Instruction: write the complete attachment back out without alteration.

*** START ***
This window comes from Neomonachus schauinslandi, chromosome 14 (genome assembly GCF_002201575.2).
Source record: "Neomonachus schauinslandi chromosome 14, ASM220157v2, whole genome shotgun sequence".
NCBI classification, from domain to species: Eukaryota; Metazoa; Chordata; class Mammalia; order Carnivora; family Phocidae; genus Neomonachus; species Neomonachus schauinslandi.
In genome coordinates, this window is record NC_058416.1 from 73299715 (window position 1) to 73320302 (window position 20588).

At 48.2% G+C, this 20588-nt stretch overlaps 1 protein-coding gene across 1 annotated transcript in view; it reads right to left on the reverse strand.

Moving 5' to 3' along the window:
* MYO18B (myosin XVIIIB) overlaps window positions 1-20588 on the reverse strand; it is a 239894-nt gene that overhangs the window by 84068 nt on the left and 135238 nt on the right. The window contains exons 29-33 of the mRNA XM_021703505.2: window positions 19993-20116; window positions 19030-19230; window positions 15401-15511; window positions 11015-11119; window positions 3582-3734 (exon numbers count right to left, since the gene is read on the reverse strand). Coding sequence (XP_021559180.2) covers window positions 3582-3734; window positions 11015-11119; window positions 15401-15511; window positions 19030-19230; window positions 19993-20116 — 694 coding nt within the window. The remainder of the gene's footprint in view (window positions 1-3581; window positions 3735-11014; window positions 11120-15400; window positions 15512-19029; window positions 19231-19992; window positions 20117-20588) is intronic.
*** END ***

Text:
This window comes from Neomonachus schauinslandi, chromosome 14 (genome assembly GCF_002201575.2).
Source record: "Neomonachus schauinslandi chromosome 14, ASM220157v2, whole genome shotgun sequence".
NCBI classification, from domain to species: Eukaryota; Metazoa; Chordata; class Mammalia; order Carnivora; family Phocidae; genus Neomonachus; species Neomonachus schauinslandi.
In genome coordinates, this window is record NC_058416.1 from 73299715 (window position 1) to 73320302 (window position 20588).

At 48.2% G+C, this 20588-nt stretch overlaps 1 protein-coding gene across 1 annotated transcript in view; it reads right to left on the reverse strand.

Moving 5' to 3' along the window:
* MYO18B (myosin XVIIIB) overlaps window positions 1-20588 on the reverse strand; it is a 239894-nt gene that overhangs the window by 84068 nt on the left and 135238 nt on the right. The window contains exons 29-33 of the mRNA XM_021703505.2: window positions 19993-20116; window positions 19030-19230; window positions 15401-15511; window positions 11015-11119; window positions 3582-3734 (exon numbers count right to left, since the gene is read on the reverse strand). Coding sequence (XP_021559180.2) covers window positions 3582-3734; window positions 11015-11119; window positions 15401-15511; window positions 19030-19230; window positions 19993-20116 — 694 coding nt within the window. The remainder of the gene's footprint in view (window positions 1-3581; window positions 3735-11014; window positions 11120-15400; window positions 15512-19029; window positions 19231-19992; window positions 20117-20588) is intronic.